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Instrument Flying Handbook
Airplane Basic Flight Maneuvers Using Analog Instrumentation
Turns

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Instrument Flying
Handbook

Preface

Table of Contents

Chapter 1. Human Factors
Chapter 2. Aerodynamic Factors
Chapter 3. Flight Instruments
Chapter 4. Section I
Airplane Attitude Instrument
Flying
Using Analog Instrumentation
Chapter 4. Section II
Airplane Attitude Instrument
Flying
Using an Electronic Flight
Display

Chapter 5. Section I
Airplane Basic
Flight Maneuvers
Using Analog Instrumentation
Chapter 5. Section II
Airplane Basic
Flight Maneuvers
Using an Electronic Flight
Display

Chapter 6. Helicopter
Attitude Instrument Flying

Chapter 7. Navigation Systems
Chapter 8. The National
Airspace System

Chapter 9. The Air Traffic
Control System

Chapter 10. IFR Flight
Chapter 11. Emergency
Operations

During recovery from steep turns to straight-and-level
flight, elevator and power control must be coordinated with
bank control in proportion to the changes in aerodynamic
forces. Back elevator pressures must be released and power
decreased. The common errors associated with steep turns are
the same as those discussed later in this section. Remember,
errors are more exaggerated, more difficult to correct, and
more difficult to analyze unless rates of entry and recovery
are consistent with the level of proficiency in the three basic
instrument flying skills.

Climbing and Descending Turns
To execute climbing and descending turns, combine the
technique used in straight climbs and descents with the various
turn techniques. The aerodynamic factors affecting lift and
power control must be considered in determining power
settings, and the ate of cross-check and interpretation must he
increased to enable control of bank as well as pitch changes.

Change of Airspeed During Turns
Changing airspeed during turns is an effective maneuver
For increasing proficiency in all three basic instrument
skills. Since the maneuver involves simultaneous changes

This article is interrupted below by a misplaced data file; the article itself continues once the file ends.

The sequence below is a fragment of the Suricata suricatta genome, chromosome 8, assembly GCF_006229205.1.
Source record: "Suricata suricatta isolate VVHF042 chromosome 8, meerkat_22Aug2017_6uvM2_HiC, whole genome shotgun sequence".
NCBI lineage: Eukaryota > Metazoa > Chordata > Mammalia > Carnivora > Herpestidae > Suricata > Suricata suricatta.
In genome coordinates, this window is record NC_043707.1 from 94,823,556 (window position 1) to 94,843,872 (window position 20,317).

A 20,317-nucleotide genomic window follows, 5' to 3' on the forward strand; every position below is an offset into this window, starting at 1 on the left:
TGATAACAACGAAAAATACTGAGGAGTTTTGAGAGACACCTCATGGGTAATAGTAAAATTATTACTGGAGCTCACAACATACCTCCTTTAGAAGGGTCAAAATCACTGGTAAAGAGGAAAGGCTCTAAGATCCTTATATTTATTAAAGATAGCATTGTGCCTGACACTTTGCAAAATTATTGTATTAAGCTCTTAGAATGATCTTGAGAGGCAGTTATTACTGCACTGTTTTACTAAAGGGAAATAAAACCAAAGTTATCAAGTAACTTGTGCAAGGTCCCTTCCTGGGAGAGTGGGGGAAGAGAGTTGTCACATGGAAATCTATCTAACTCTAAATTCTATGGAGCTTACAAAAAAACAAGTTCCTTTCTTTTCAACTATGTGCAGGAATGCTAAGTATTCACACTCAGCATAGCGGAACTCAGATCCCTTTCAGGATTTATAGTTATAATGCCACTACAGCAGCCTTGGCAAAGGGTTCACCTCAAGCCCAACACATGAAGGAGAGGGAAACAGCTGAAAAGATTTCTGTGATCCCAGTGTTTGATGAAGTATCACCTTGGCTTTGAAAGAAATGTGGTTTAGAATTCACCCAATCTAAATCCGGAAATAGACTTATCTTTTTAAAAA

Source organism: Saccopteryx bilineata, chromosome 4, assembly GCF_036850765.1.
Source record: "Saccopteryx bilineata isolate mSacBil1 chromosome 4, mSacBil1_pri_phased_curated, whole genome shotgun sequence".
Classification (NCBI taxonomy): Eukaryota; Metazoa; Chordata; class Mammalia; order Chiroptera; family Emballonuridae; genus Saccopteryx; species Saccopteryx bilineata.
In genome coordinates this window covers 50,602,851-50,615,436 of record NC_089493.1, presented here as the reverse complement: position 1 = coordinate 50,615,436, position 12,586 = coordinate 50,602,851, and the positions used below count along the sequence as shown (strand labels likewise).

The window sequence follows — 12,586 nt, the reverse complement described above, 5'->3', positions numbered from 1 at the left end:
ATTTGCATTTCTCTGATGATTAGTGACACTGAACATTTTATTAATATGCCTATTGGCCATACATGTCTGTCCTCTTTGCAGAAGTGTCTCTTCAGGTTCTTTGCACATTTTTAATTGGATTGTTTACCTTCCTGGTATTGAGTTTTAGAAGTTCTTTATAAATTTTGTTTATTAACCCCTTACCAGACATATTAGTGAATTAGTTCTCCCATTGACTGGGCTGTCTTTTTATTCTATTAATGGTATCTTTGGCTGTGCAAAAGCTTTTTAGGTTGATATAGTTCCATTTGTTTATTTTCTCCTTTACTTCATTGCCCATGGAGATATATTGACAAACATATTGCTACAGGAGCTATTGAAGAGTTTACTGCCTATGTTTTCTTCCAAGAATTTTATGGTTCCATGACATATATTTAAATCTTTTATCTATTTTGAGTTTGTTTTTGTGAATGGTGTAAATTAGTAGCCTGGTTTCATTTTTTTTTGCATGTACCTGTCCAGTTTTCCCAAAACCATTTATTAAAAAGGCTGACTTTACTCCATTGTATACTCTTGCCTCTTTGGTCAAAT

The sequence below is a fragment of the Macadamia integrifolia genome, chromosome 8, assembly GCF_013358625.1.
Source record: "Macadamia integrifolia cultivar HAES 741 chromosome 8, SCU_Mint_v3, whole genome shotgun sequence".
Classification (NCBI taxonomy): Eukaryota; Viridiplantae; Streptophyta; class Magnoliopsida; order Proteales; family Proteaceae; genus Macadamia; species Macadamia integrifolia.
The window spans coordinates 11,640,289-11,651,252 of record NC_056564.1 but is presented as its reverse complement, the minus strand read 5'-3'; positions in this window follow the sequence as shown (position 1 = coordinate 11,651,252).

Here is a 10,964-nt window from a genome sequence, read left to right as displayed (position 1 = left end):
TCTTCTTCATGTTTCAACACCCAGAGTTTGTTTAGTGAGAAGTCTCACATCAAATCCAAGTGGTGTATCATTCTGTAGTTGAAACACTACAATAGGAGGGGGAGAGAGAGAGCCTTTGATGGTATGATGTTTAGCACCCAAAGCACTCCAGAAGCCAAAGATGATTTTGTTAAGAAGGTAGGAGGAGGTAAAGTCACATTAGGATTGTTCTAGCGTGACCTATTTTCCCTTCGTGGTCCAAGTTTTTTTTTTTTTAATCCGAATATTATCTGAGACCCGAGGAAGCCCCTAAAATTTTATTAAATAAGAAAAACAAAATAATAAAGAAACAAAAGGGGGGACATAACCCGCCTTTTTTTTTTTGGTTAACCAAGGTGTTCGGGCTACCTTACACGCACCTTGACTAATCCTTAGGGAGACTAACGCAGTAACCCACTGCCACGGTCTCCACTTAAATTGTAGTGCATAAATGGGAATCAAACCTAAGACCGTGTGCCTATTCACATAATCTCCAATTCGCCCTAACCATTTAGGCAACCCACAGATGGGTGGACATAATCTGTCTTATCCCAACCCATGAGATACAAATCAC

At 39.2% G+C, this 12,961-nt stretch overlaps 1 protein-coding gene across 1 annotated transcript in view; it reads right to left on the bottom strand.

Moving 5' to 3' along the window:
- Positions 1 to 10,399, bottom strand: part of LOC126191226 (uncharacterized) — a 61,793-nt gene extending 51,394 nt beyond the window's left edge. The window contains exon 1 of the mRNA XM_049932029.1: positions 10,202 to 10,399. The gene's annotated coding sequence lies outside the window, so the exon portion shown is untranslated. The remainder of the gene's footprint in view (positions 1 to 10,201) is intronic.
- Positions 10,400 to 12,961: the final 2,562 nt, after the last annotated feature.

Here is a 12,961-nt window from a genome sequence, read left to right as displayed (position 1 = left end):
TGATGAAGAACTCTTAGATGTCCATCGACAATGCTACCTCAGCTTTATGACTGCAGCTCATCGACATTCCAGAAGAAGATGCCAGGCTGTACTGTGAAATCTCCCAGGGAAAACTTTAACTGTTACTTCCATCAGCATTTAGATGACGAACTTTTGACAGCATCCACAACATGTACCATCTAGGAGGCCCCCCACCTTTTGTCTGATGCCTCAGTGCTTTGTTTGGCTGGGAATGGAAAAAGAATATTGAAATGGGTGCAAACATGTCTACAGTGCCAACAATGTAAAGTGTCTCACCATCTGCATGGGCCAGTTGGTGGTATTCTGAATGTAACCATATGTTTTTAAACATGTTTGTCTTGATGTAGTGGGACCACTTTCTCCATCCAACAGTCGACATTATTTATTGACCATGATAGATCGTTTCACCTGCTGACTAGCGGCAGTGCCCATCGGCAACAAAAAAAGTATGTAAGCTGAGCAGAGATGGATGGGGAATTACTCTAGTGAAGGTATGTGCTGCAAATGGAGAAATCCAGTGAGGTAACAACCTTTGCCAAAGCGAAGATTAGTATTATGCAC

in all components of control, proper execution requires
rapid cross-check and interpretation as well as smooth
control Proficiency in the maneuver will also contribute
to confidence in the instruments during attitude and power
changes involved in more complex maneuvers. Pitch and
power control techniques are the same as those used during
changes in airspeed in straight-and-level flight.

The angle of bank necessary for a given rate of (urn is
proportional to the true airspeed. Since the turns are executed
at a standard rate, the angle of bank must be varied in direct
proportion to the airspeed change in order to maintain a
constant rate of turn. During a reduction of airspeed, decrease
the angle of bank and increase the pitch attitude to maintain
altitude and a standard rate turn.

The altimeter and turn coordinator indications should remain
constant throughout the turn. The altimeter is primary for
pitch control and the miniature aircraft of the turn coordinator
is primary for bank control. The manifold pressure gauge (or
tachometer) is primary for power control while the airspeed
is changing. As the airspeed approaches the new indication,
the ASI becomes primary for power control.

Two methods of changing airspeed in turns may be used. In the
first method, airspeed is changed after the turn is established.
[Figure 5-38] In the second method, the airspeed change is
initiated simultaneously with the turn entry. The first method
is easier, hut regardless of the method used, the rate of cross-
check must be increased as power is reduced. As the airplane
decelerates, check the altimeter and VSI for necessary pitch
changes and the bank instruments for required bank changes
if the miniature aircraft of the turn coordinator indicates a
deviation from the desired deflection, adjust the bank. Adjust
pitch attitude to maintain altitude. When approaching the
desired airspeed, pitch attitude becomes primary for power
control and the manifold pressure gauge (or tachometer) is
adjusted to maintain the desired airspeed. Trim is important
throughout the maneuver to relieve control pressures.

Change of Airspeed During Turn.
Figure 5-38. Change of Airspeed During Turn.
 
5-24